Still, optimization without analyzation is largely pointless. In that context, a simple “components separated by string” combined with “containsObject” is pretty damned simple/readable.

  9. zz says:

    All things equal, less code is more readable and less bug-prone.

    In this case, the strstr version *had* a bug as detailed in the comments. I also think it makes code a lot less readable if you mix C-style string api and NSString api in the same project. (especially when the C string api has method names such as “strstr” instead of “rangeOfString” like you have in nsstring).

    So the original longer version was more readable and less bug-prone IMO. Personally I would just check the OpenGL api for an existing ‘check for certain opengl extension” method.

  10. Vinpo says:

    This whole argument is nice and all as long as nobody uses it as an excuse to justify any lack of knowledge or skill. I’m not sure if anyone is doing this or not, but if you don’t know your TLB then study instead of making up excuses. Sometimes I wonder about the average education level of application programmers, I hope this is largely unjustified. A PhD doesn’t mean you must stop learning more things, ok?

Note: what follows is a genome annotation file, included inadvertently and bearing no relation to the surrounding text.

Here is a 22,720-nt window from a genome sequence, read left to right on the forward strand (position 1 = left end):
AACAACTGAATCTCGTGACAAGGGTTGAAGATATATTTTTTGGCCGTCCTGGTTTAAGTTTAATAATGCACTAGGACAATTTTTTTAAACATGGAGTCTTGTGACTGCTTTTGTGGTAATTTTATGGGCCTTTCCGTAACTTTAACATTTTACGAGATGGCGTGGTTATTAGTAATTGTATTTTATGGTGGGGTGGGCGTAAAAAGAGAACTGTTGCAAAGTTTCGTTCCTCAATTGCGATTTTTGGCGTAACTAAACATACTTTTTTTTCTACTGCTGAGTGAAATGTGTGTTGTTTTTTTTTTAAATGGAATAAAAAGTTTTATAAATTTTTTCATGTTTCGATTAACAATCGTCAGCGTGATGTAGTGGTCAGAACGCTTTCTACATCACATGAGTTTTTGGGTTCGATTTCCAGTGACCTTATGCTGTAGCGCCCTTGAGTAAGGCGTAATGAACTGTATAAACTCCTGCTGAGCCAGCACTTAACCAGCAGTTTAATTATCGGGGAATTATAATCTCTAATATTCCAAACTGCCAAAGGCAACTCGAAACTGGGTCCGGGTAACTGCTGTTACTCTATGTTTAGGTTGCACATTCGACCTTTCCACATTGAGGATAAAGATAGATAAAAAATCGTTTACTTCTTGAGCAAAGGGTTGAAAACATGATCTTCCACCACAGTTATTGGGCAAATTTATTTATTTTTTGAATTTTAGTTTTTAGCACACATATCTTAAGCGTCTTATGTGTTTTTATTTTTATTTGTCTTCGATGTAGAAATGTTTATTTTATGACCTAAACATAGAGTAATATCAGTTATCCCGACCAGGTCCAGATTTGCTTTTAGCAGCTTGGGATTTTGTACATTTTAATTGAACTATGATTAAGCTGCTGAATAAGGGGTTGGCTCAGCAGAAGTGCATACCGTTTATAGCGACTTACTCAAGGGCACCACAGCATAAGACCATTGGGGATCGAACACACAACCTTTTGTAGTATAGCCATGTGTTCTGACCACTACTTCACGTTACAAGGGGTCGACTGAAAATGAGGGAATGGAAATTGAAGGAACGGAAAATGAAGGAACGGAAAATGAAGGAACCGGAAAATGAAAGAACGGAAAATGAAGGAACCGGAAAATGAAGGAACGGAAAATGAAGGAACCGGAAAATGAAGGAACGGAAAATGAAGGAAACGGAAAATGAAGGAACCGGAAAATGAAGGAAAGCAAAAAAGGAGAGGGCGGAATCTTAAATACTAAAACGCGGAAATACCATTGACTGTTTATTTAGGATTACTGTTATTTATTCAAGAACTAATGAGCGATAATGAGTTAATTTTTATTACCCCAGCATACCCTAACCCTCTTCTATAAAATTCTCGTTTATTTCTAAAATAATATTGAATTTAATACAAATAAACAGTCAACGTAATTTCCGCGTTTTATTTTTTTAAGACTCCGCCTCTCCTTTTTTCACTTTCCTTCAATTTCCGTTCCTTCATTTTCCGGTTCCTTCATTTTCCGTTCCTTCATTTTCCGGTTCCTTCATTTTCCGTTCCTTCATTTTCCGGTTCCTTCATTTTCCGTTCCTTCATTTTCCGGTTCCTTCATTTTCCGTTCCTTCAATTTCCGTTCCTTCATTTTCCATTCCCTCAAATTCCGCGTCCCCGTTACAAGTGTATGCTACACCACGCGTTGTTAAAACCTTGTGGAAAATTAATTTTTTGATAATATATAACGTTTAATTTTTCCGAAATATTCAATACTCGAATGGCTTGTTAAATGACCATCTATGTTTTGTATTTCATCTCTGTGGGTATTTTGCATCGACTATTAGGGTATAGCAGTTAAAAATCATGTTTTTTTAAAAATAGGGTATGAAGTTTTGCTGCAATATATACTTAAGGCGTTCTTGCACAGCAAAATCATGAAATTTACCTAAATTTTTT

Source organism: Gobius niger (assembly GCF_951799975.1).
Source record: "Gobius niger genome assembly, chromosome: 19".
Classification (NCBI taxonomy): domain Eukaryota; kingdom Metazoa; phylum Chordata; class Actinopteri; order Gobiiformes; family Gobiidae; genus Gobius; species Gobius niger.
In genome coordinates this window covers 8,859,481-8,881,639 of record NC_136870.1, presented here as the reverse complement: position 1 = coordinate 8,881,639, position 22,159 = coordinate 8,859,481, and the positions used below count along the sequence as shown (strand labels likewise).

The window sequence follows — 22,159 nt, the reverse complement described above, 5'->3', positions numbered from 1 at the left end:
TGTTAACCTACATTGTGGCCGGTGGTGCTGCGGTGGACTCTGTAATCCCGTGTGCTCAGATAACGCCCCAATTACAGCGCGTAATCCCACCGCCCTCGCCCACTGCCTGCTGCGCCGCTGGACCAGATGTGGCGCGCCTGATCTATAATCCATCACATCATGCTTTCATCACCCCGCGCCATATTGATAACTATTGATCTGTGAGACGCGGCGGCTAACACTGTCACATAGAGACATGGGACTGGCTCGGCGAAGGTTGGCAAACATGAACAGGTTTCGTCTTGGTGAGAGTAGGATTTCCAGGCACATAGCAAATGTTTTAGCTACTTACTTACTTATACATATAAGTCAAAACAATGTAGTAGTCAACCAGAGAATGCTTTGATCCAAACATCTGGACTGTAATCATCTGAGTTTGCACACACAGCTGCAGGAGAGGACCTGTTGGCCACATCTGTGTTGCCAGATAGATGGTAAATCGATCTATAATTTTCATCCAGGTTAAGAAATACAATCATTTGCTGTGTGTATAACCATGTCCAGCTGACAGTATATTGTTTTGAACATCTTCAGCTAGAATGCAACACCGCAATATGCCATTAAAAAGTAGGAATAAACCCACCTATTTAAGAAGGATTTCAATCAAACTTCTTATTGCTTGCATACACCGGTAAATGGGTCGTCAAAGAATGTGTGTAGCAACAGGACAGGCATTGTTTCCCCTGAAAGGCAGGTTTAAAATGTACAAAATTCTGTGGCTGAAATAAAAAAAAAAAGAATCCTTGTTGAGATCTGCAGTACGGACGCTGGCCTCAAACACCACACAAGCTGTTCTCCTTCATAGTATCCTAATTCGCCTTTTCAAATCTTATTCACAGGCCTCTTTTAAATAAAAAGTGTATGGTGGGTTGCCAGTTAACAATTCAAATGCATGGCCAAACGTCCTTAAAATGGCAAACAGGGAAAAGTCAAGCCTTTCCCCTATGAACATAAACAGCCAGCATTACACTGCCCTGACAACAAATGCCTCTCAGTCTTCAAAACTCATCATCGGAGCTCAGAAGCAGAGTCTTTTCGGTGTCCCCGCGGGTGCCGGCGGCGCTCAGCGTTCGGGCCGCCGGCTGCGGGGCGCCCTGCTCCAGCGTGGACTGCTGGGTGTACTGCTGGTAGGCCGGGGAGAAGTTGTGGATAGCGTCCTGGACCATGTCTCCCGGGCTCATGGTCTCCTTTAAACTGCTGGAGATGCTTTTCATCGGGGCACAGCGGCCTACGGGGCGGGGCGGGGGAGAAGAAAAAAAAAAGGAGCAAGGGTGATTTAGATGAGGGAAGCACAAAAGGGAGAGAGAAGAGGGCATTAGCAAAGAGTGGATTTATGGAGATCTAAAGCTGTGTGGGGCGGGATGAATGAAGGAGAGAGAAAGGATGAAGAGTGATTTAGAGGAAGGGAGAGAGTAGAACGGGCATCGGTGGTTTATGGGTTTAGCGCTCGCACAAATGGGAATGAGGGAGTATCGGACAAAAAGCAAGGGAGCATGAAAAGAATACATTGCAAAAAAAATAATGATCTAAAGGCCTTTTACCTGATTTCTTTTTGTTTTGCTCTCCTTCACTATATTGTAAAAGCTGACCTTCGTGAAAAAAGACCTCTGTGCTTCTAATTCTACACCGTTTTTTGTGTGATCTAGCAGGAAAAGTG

11. mikeash says:

    The original article “optimized” something that wasn’t a bottleneck down to broken code. The proper C equivalent to the NSString code is going to be at least as complicated, but we didn’t get to see it, because the article’s author was more concerned with speed than correctness. The original article was useless at best, dangerous at worst.

  12. Corey O'Connor says:

    “Measure the damned performance before applying error prone optimizations!”
    Indeed! Even designing for simplicity and clarity before optimizing can fail unless quantitative measurements are used to prove the optimizations. I now tell people to follow this, slightly ammended, philosophy:
    Rules of optimization:
    1. Don’t do it.
    2. Experts only: Don’t do it yet, and only if quantitative measurements exist to back up any claims.

  13. Jesse Tayler says: